Implantable Sensor May Be the Future of Diabetes Monitoring

New research into nanotechnology out of the Massachusetts Institute of Technology has broad implications for patients being treated for a variety of diseases—including diabetes. While current blood glucose monitoring includes the use of testing kits, which requires diabetics to purchase products such as test strips for accu-chek aviva meters, or prodigy test strips, along with supplies for lancing devices, like freestyle lancets and accuchek lancets, the new MIT development may make blood sampling a thing of the past—and make insulin medication administered by insulin pump even more foolproof than it already is.

The initial research conducted by the group was actually to create a system that could monitor nitric oxide within living cells. According the researchers, in some cancerous cells, levels of nitric oxide (NO) are disturbed; unfortunately, the relationship and mechanisms behind this change have been unclear and baffling to researchers for some time. In order to gain better understanding, Professor Michael Strano and postdoctoral fellow Nicole Iverson created carbon nanotube sensors. The hollow tubes have been used in the past as sensors for other molecules; carbon nanotubes have a natural fluorescence, which causes the tube to brighten or dim when interacting with certain molecules. The sensor can be injected into the bloodstream, which allows for short-term monitoring; during tests, the sensors were able to pass through the lungs and heart to gather in the liver without causing any damage. There was also success in implanting the sensors under the skin of mice—with the sensor functional for 400 days and staying in place throughout.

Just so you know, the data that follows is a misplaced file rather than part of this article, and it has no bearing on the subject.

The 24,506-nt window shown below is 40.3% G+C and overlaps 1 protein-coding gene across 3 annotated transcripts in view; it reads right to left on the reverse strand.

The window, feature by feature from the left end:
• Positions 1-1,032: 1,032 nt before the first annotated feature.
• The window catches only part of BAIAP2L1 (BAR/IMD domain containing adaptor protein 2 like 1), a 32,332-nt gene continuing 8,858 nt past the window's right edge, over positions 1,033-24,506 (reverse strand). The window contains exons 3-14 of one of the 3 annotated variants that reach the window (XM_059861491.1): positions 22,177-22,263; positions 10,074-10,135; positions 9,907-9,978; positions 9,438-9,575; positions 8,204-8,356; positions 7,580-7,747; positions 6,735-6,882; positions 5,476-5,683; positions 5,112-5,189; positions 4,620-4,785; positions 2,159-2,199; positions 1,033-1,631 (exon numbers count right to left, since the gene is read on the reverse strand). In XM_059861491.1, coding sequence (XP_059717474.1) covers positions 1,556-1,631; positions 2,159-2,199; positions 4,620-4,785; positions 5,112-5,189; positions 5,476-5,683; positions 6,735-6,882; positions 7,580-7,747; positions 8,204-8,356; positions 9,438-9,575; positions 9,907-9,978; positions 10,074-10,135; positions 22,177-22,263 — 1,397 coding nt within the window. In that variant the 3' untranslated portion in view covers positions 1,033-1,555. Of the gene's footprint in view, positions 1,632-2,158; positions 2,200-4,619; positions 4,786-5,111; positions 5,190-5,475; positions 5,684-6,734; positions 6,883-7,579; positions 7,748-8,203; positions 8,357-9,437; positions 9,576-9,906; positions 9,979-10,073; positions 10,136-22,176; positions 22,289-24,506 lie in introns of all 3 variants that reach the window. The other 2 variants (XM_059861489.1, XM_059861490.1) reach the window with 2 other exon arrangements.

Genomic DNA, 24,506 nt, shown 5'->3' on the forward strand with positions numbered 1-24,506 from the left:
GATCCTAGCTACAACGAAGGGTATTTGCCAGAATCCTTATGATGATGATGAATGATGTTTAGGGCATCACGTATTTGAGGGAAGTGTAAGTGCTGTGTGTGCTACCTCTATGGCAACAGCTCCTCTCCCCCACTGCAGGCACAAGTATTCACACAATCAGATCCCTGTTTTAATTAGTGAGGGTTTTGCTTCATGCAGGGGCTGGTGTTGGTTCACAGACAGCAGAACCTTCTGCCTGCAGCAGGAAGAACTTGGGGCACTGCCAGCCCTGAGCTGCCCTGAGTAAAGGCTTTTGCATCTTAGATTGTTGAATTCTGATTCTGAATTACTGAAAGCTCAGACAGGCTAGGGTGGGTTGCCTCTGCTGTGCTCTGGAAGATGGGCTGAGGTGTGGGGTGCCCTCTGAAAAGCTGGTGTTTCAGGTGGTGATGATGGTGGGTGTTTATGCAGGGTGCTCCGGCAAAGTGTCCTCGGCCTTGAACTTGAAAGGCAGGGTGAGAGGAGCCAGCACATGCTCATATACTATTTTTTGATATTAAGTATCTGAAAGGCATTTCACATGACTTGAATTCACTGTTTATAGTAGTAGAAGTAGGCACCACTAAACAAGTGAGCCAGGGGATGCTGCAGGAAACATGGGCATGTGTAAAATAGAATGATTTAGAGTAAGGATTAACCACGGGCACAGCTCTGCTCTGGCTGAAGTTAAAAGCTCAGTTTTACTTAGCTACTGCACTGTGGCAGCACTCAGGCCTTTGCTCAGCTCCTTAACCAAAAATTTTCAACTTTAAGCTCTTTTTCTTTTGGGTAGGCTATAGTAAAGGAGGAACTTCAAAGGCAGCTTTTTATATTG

The possibilities of such a monitoring system have inspired the researchers to turn their sights to adapting the nanotube sensors for use by diabetics. By encasing the nanotubes in different types of molecules, they hope to be able to use the sensors to detect fluctuations in blood glucose levels. If they are successful, the sensor would offer real-time glucose monitoring, and could be connected to an insulin pump system to deliver the correct amounts of insulin when the patient needs it; this would turn the insulin pump into as close to an artificial pancreas as is currently possible, which would be a major benefit for many with the lifelong disease. “The current thinking is that every part of the closed-loop system is in place except for an accurate and stable sensor,” says Prof. Strano. “There is considerable opportunity to improve upon devices that are now on the market so that a complete system can be realized.” Where pumps themselves have freed up individuals with the disease to a great degree, making it so that they no longer have to carry an insulin cooler or think about the ways in which their activities might affect their levels, this innovation—if it is workable—would offer even more freedom. Even if a pump is not used, the sensor, if successful, may make it possible for those with diabetes to avoid having to repeatedly use products like freestyle lancets and accuchek lancets to draw blood for use with their glucose meters. It would also cut down on the major and ongoing expense of small—but frequently-needed—products like accu-chek aviva meters and prodigy test strips.

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